Whatever else may be said about General Conference, it doesn’t come cheap.
A recent UMC report projects that the next General Conference, set for May 10-20, 2016, in Portland, Ore., will cost nearly $10.8 million.
That’s up more than $2 million from General Conference 2012 in Tampa, Fla., which, despite unfailing hospitality by local UM volunteers, got its share of bad reviews.
The Portland gathering is nearly three years off, but Lonnie Chafin is steamed already about the price tag.
“It’s an abomination,” said Mr. Chafin, treasurer of the Northern Illinois Conference and a delegate in Tampa. “I don’t think we have $10 million of value from General Conference.”
General Conference is the quadrennial UMC gathering in which about 1,000 delegates from around the world settle questions of church law, finances and social policy.
Many in the UMC, such as Mr. Chafin, remain blue about General Conference 2012.
Considerable time and money went into crafting the Call to Action agenda aimed at reversing the decades-long UMC membership slide in the United States.
Some of that legislation went down in committee. Other key measures—such as agency reorganization and ending guaranteed appointment for ordained elders—passed, only to be overturned by Judicial Council.
Meanwhile, General Conference again saw failed efforts to change the church’s position on homosexuality, leading to gay rights demonstrations that briefly shut down plenary action.
The Rev. Rebekah Miles, a Perkins School of Theology professor and Arkansas Conference delegate, calls it the “do-nothing General Conference.” (Click here to read her commentary.)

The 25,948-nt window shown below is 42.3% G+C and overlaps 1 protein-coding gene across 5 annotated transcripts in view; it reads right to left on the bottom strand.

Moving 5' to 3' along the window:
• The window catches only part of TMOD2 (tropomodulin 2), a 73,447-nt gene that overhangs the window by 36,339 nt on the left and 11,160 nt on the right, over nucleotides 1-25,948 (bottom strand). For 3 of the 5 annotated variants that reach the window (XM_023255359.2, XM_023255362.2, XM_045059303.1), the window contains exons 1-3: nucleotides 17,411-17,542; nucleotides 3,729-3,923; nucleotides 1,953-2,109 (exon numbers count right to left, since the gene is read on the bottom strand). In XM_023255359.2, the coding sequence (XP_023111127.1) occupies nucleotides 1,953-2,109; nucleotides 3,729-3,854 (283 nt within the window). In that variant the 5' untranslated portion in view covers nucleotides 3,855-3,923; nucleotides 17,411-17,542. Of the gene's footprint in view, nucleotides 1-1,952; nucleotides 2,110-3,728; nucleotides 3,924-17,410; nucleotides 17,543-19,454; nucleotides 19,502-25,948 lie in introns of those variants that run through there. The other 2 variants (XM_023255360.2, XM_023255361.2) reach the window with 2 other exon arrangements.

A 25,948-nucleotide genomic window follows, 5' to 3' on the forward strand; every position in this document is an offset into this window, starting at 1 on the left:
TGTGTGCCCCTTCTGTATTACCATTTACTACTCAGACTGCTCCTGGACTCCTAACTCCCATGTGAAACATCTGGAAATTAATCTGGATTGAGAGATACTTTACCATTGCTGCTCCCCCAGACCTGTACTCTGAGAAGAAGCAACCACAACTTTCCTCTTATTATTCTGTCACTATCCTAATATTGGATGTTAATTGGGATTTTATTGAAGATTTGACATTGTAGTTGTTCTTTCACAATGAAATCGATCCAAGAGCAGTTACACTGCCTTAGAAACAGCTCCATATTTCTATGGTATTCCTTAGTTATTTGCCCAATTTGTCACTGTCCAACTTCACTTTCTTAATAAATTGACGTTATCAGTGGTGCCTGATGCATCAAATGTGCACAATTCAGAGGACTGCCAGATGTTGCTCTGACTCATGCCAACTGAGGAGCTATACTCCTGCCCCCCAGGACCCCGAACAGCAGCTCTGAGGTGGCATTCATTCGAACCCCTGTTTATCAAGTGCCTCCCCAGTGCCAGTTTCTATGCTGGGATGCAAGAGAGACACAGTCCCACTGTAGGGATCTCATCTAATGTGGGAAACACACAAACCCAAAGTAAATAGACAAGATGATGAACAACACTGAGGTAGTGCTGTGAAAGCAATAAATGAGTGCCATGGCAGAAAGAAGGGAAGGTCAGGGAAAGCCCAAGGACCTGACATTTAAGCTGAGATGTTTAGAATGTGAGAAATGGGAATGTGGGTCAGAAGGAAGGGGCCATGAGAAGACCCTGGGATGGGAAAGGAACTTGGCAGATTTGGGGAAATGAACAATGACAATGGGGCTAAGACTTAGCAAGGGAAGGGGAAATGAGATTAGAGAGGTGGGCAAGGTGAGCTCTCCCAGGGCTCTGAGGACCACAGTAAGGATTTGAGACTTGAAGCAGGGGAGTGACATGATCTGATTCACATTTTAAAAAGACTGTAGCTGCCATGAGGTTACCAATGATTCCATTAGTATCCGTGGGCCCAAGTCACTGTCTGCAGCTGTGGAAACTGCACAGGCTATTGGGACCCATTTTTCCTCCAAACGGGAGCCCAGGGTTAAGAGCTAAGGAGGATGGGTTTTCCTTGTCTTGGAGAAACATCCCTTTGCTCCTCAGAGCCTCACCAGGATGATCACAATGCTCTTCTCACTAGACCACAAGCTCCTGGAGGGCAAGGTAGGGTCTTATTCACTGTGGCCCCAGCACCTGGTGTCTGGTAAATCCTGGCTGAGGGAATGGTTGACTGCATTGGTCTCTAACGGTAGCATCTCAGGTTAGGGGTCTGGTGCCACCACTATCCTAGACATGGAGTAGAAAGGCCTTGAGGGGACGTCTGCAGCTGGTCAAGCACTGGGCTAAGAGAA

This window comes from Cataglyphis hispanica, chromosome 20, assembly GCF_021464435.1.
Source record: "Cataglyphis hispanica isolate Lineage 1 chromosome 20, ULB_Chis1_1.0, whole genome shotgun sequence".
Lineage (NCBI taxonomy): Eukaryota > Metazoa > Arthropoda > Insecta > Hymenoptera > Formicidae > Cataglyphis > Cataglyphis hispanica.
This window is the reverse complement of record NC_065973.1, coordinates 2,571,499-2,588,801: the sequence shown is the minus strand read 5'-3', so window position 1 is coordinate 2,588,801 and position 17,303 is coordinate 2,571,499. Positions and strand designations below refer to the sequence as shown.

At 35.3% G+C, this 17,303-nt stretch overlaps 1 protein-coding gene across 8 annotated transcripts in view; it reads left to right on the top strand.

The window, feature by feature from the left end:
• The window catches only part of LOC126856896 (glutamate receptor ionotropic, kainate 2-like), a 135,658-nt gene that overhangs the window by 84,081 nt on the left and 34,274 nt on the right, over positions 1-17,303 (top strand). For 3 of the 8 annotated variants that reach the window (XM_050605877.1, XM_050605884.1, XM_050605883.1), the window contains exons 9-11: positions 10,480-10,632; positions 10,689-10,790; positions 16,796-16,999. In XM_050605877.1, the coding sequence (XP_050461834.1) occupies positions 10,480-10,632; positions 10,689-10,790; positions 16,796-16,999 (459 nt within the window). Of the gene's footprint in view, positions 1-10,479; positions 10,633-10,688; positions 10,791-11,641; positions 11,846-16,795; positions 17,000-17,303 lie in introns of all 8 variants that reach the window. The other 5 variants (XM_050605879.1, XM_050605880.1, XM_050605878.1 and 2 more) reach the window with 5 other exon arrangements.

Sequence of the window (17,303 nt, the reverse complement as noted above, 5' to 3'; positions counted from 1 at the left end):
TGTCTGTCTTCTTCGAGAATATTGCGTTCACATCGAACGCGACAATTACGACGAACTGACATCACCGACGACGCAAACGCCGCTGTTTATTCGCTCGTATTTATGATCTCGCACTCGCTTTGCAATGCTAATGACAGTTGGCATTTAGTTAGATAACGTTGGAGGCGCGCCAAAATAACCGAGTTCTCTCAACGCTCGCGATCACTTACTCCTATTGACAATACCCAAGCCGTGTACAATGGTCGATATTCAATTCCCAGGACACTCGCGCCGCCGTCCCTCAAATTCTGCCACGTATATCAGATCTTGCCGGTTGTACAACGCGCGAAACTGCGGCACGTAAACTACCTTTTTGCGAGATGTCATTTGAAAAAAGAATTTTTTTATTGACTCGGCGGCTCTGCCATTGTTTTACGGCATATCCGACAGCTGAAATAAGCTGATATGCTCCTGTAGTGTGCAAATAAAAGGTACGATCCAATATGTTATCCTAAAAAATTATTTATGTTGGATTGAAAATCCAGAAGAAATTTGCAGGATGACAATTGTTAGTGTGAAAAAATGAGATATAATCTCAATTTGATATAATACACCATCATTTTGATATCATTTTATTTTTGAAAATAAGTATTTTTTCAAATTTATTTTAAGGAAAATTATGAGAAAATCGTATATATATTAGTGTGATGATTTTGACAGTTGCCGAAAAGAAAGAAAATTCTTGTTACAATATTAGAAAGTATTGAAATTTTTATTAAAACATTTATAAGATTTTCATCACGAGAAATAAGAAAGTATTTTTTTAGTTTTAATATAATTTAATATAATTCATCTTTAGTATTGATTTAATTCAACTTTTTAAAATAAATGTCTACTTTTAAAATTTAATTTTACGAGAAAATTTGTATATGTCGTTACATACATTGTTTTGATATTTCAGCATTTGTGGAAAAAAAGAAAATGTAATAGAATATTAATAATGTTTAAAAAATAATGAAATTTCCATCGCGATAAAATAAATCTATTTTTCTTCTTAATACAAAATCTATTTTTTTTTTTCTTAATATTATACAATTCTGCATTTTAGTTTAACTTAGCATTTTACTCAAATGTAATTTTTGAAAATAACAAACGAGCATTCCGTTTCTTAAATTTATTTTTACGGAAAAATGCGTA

The Rev. Andy Langford, a Western North Carolina Conference delegate, agrees, but emphasizes the price tag.
“We spent $8 million to do nothing,” he said. “You want me to keep giving money to do that?”
Up and up
The General Council on Finance and Administration recently delivered a report on General Conference costs to the Commission on the General Conference.
The report puts General Conference 2012 expenses at $8,449,757. That’s about $300,000 under projections.
“I have to give a great deal of credit to Alan Morrison (business manager for General Conference 2012) who managed things superbly,” said the Rev. L. Fitzgerald “Gere” Reist II, secretary of General Conference.
But the Tampa gathering still cost nearly $1.4 million more than General Conference 2008 in Fort Worth, Texas, which cost $1.7 million more than General Conference 2004 in Pittsburgh.
And, those close to the process agree, the final reported costs don’t really cover everything.
The big number includes direct expenses—such as travel, housing and per diem for delegates. But it doesn’t cover, say, what a church agency might spend on sending staff to monitor legislation.
“You’ll never get to the dollar cost of all that,” said Mr. Langford, a longtime advocate for streamlining agencies. “It’s not just money. How much does it cost for the bishops to sit there for two weeks and do nothing?” (Bishops take turns presiding at General Conference plenary sessions, but don’t vote or join in plenary debate.)
One clear reason for the mounting cost of General Conference is the increasing worldwide nature of the church.
As the UMC has shrunk in the United States, it has grown in Africa. That has meant, with each recent quadrennium, fewer U.S. delegates and more from the Central Conferences.